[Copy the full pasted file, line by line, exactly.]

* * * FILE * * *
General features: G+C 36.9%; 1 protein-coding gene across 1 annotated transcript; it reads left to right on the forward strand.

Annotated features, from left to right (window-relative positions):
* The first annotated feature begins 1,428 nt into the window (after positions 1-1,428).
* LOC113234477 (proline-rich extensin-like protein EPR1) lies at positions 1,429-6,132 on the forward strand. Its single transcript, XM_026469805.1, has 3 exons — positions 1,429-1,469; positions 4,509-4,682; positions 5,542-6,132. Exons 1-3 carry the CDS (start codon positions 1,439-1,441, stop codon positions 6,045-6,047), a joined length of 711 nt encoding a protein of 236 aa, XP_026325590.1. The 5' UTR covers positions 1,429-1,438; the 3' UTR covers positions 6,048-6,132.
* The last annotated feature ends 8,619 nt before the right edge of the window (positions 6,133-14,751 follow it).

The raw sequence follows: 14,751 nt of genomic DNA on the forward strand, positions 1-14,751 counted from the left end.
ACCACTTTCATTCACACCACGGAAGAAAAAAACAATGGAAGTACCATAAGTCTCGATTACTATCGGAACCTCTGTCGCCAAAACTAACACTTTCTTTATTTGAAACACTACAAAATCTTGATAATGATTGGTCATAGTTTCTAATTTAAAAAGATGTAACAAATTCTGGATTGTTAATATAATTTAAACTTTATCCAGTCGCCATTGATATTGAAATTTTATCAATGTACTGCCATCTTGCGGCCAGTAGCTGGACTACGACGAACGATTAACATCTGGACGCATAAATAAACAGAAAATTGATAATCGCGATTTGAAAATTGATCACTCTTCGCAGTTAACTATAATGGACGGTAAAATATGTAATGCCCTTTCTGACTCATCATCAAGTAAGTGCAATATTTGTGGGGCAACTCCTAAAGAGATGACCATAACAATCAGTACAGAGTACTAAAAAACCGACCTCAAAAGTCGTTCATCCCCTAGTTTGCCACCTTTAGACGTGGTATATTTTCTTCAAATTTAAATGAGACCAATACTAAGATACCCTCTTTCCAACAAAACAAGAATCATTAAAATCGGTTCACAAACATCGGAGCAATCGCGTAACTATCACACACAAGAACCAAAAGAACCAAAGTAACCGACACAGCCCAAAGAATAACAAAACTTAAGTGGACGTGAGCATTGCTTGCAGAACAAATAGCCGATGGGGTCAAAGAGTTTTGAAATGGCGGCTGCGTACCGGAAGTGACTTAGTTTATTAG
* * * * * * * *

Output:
General features: G+C 36.9%; 1 protein-coding gene across 1 annotated transcript; it reads left to right on the forward strand.

Annotated features, from left to right (window-relative positions):
* The first annotated feature begins 1,428 nt into the window (after positions 1-1,428).
* LOC113234477 (proline-rich extensin-like protein EPR1) lies at positions 1,429-6,132 on the forward strand. Its single transcript, XM_026469805.1, has 3 exons — positions 1,429-1,469; positions 4,509-4,682; positions 5,542-6,132. Exons 1-3 carry the CDS (start codon positions 1,439-1,441, stop codon positions 6,045-6,047), a joined length of 711 nt encoding a protein of 236 aa, XP_026325590.1. The 5' UTR covers positions 1,429-1,438; the 3' UTR covers positions 6,048-6,132.
* The last annotated feature ends 8,619 nt before the right edge of the window (positions 6,133-14,751 follow it).

The raw sequence follows: 14,751 nt of genomic DNA on the forward strand, positions 1-14,751 counted from the left end.
ACCACTTTCATTCACACCACGGAAGAAAAAAACAATGGAAGTACCATAAGTCTCGATTACTATCGGAACCTCTGTCGCCAAAACTAACACTTTCTTTATTTGAAACACTACAAAATCTTGATAATGATTGGTCATAGTTTCTAATTTAAAAAGATGTAACAAATTCTGGATTGTTAATATAATTTAAACTTTATCCAGTCGCCATTGATATTGAAATTTTATCAATGTACTGCCATCTTGCGGCCAGTAGCTGGACTACGACGAACGATTAACATCTGGACGCATAAATAAACAGAAAATTGATAATCGCGATTTGAAAATTGATCACTCTTCGCAGTTAACTATAATGGACGGTAAAATATGTAATGCCCTTTCTGACTCATCATCAAGTAAGTGCAATATTTGTGGGGCAACTCCTAAAGAGATGACCATAACAATCAGTACAGAGTACTAAAAAACCGACCTCAAAAGTCGTTCATCCCCTAGTTTGCCACCTTTAGACGTGGTATATTTTCTTCAAATTTAAATGAGACCAATACTAAGATACCCTCTTTCCAACAAAACAAGAATCATTAAAATCGGTTCACAAACATCGGAGCAATCGCGTAACTATCACACACAAGAACCAAAAGAACCAAAGTAACCGACACAGCCCAAAGAATAACAAAACTTAAGTGGACGTGAGCATTGCTTGCAGAACAAATAGCCGATGGGGTCAAAGAGTTTTGAAATGGCGGCTGCGTACCGGAAGTGACTTAGTTTATTAG